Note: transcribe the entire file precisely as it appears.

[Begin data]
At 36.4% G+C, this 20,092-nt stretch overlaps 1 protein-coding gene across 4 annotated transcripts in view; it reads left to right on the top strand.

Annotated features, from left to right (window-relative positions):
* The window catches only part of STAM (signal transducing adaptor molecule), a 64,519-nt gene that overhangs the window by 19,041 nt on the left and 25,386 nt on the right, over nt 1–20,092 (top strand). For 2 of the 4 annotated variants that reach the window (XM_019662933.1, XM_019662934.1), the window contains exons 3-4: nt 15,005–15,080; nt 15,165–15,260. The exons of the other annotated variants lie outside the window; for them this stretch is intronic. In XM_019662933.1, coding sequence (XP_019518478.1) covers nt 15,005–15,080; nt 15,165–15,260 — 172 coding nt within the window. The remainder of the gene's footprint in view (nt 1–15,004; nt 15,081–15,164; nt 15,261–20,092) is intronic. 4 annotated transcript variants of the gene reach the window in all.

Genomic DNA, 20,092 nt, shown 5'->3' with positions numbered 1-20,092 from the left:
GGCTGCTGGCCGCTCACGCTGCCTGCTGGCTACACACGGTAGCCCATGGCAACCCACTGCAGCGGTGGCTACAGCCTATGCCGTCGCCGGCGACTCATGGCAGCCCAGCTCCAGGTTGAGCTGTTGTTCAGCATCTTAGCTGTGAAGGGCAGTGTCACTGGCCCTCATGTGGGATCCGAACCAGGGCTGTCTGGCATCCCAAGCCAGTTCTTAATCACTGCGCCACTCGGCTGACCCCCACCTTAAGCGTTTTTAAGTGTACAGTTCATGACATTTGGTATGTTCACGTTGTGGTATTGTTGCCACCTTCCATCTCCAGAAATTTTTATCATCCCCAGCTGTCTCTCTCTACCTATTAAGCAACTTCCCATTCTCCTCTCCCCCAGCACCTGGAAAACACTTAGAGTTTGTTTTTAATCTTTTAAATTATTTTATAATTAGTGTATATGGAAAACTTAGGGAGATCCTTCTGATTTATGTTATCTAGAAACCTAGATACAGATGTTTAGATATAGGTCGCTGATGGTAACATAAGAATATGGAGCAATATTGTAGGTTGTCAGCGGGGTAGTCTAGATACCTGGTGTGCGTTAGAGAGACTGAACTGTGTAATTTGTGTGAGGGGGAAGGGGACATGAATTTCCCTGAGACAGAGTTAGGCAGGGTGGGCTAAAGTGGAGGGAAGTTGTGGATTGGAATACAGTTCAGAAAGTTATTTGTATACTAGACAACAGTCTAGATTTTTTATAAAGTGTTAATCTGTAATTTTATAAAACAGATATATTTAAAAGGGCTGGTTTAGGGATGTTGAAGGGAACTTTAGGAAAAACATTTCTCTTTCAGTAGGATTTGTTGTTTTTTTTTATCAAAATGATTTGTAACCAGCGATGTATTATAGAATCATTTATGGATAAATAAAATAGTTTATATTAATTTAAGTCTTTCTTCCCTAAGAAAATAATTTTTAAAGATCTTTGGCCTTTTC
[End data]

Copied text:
At 36.4% G+C, this 20,092-nt stretch overlaps 1 protein-coding gene across 4 annotated transcripts in view; it reads left to right on the top strand.

Annotated features, from left to right (window-relative positions):
* The window catches only part of STAM (signal transducing adaptor molecule), a 64,519-nt gene that overhangs the window by 19,041 nt on the left and 25,386 nt on the right, over nt 1–20,092 (top strand). For 2 of the 4 annotated variants that reach the window (XM_019662933.1, XM_019662934.1), the window contains exons 3-4: nt 15,005–15,080; nt 15,165–15,260. The exons of the other annotated variants lie outside the window; for them this stretch is intronic. In XM_019662933.1, coding sequence (XP_019518478.1) covers nt 15,005–15,080; nt 15,165–15,260 — 172 coding nt within the window. The remainder of the gene's footprint in view (nt 1–15,004; nt 15,081–15,164; nt 15,261–20,092) is intronic. 4 annotated transcript variants of the gene reach the window in all.

Genomic DNA, 20,092 nt, shown 5'->3' with positions numbered 1-20,092 from the left:
GGCTGCTGGCCGCTCACGCTGCCTGCTGGCTACACACGGTAGCCCATGGCAACCCACTGCAGCGGTGGCTACAGCCTATGCCGTCGCCGGCGACTCATGGCAGCCCAGCTCCAGGTTGAGCTGTTGTTCAGCATCTTAGCTGTGAAGGGCAGTGTCACTGGCCCTCATGTGGGATCCGAACCAGGGCTGTCTGGCATCCCAAGCCAGTTCTTAATCACTGCGCCACTCGGCTGACCCCCACCTTAAGCGTTTTTAAGTGTACAGTTCATGACATTTGGTATGTTCACGTTGTGGTATTGTTGCCACCTTCCATCTCCAGAAATTTTTATCATCCCCAGCTGTCTCTCTCTACCTATTAAGCAACTTCCCATTCTCCTCTCCCCCAGCACCTGGAAAACACTTAGAGTTTGTTTTTAATCTTTTAAATTATTTTATAATTAGTGTATATGGAAAACTTAGGGAGATCCTTCTGATTTATGTTATCTAGAAACCTAGATACAGATGTTTAGATATAGGTCGCTGATGGTAACATAAGAATATGGAGCAATATTGTAGGTTGTCAGCGGGGTAGTCTAGATACCTGGTGTGCGTTAGAGAGACTGAACTGTGTAATTTGTGTGAGGGGGAAGGGGACATGAATTTCCCTGAGACAGAGTTAGGCAGGGTGGGCTAAAGTGGAGGGAAGTTGTGGATTGGAATACAGTTCAGAAAGTTATTTGTATACTAGACAACAGTCTAGATTTTTTATAAAGTGTTAATCTGTAATTTTATAAAACAGATATATTTAAAAGGGCTGGTTTAGGGATGTTGAAGGGAACTTTAGGAAAAACATTTCTCTTTCAGTAGGATTTGTTGTTTTTTTTTATCAAAATGATTTGTAACCAGCGATGTATTATAGAATCATTTATGGATAAATAAAATAGTTTATATTAATTTAAGTCTTTCTTCCCTAAGAAAATAATTTTTAAAGATCTTTGGCCTTTTC